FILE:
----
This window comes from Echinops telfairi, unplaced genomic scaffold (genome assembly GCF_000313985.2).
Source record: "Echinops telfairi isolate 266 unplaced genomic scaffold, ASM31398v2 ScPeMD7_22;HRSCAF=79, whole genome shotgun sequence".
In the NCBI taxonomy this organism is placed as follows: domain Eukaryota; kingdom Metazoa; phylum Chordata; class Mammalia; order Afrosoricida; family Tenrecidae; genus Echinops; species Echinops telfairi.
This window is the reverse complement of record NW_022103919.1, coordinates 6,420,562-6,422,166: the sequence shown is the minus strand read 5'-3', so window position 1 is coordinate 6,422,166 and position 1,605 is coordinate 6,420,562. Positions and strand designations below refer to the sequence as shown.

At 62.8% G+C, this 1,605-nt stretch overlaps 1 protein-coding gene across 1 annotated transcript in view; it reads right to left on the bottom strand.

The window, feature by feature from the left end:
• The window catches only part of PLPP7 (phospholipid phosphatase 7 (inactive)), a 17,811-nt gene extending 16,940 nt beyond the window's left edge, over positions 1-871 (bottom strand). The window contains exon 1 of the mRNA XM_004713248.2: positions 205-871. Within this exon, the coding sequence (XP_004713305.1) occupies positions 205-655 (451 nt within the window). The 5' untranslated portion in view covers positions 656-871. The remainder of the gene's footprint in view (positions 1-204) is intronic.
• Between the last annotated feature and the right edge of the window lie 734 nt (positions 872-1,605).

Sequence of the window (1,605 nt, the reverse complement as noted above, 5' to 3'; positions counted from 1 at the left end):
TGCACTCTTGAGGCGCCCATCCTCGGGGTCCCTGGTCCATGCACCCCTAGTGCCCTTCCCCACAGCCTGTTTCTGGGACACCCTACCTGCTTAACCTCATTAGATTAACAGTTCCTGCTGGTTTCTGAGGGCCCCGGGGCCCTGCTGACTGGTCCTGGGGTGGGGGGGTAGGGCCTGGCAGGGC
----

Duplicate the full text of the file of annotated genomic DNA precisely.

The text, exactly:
This window comes from Echinops telfairi, unplaced genomic scaffold (genome assembly GCF_000313985.2).
Source record: "Echinops telfairi isolate 266 unplaced genomic scaffold, ASM31398v2 ScPeMD7_22;HRSCAF=79, whole genome shotgun sequence".
In the NCBI taxonomy this organism is placed as follows: domain Eukaryota; kingdom Metazoa; phylum Chordata; class Mammalia; order Afrosoricida; family Tenrecidae; genus Echinops; species Echinops telfairi.
This window is the reverse complement of record NW_022103919.1, coordinates 6,420,562-6,422,166: the sequence shown is the minus strand read 5'-3', so window position 1 is coordinate 6,422,166 and position 1,605 is coordinate 6,420,562. Positions and strand designations below refer to the sequence as shown.

At 62.8% G+C, this 1,605-nt stretch overlaps 1 protein-coding gene across 1 annotated transcript in view; it reads right to left on the bottom strand.

The window, feature by feature from the left end:
• The window catches only part of PLPP7 (phospholipid phosphatase 7 (inactive)), a 17,811-nt gene extending 16,940 nt beyond the window's left edge, over positions 1-871 (bottom strand). The window contains exon 1 of the mRNA XM_004713248.2: positions 205-871. Within this exon, the coding sequence (XP_004713305.1) occupies positions 205-655 (451 nt within the window). The 5' untranslated portion in view covers positions 656-871. The remainder of the gene's footprint in view (positions 1-204) is intronic.
• Between the last annotated feature and the right edge of the window lie 734 nt (positions 872-1,605).

Sequence of the window (1,605 nt, the reverse complement as noted above, 5' to 3'; positions counted from 1 at the left end):
TGCACTCTTGAGGCGCCCATCCTCGGGGTCCCTGGTCCATGCACCCCTAGTGCCCTTCCCCACAGCCTGTTTCTGGGACACCCTACCTGCTTAACCTCATTAGATTAACAGTTCCTGCTGGTTTCTGAGGGCCCCGGGGCCCTGCTGACTGGTCCTGGGGTGGGGGGGTAGGGCCTGGCAGGGC